Aurora Cannabis this week became the first main Canadian firm to sell edibles and vapes for medical use, a small base that nevertheless helps shore up margins and paves the way for gross sales in the much larger European pharmaceutical market.
Medical marijuana has been legal in Canada since 2001, and leisure use since October last year, however, derivatives – products from hashish extracts, like edibles – were solely authorized for sales this week for each medical and recreational use.
Aurora representative Cam Battley acknowledged this was a consideration in boosting its medical menu.
Canada’s second-largest marijuana producer added gummies, mints, and vapes to its medical menu Monday. Aurora refused to offer the value of medical sales thus far; however, it stated it ought to replenish gummies supplies on its website and noticed an uptick in patient registrations.
Aurora, like its competitors, will even sell leisure edibles, which have shipped, however, should make their way to stores shelves by government-managed wholesalers in most provinces. In contrast, corporations can ship medical marijuana products to registered sufferers now.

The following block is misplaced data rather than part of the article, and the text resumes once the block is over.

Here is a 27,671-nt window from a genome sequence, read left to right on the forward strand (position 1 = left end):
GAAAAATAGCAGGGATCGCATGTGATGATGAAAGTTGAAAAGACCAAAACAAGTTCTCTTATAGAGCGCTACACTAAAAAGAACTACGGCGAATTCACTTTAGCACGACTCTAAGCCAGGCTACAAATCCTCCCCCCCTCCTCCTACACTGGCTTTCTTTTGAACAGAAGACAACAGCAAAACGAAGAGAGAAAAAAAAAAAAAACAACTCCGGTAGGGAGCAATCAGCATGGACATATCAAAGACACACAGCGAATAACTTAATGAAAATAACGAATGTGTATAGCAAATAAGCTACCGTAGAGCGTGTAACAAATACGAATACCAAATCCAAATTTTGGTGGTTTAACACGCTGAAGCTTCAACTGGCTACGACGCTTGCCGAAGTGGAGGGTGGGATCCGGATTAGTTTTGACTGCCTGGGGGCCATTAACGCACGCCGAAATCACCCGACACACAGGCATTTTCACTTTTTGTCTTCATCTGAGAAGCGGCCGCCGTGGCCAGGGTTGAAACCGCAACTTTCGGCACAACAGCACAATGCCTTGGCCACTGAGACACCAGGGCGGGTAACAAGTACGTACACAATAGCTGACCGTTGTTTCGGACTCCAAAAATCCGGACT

Big Canadian provinces like Ontario, Quebec, and Alberta will not start sales until not less than January.
Of the 51 corporations that Health Canada permits to supply derivatives for leisure use, 47 can also sell them in the medical market; however, few are doing so now.
A spokesperson for No. 4 producer Aphria Inc stated it would add three vape products, particularly for sufferers in January, as a part of its medical brand. Canada’s different leading cannabis corporations, Canopy Growth Corp and Tilray, mentioned they’re specializing in existing medical products; however, that would change in the future.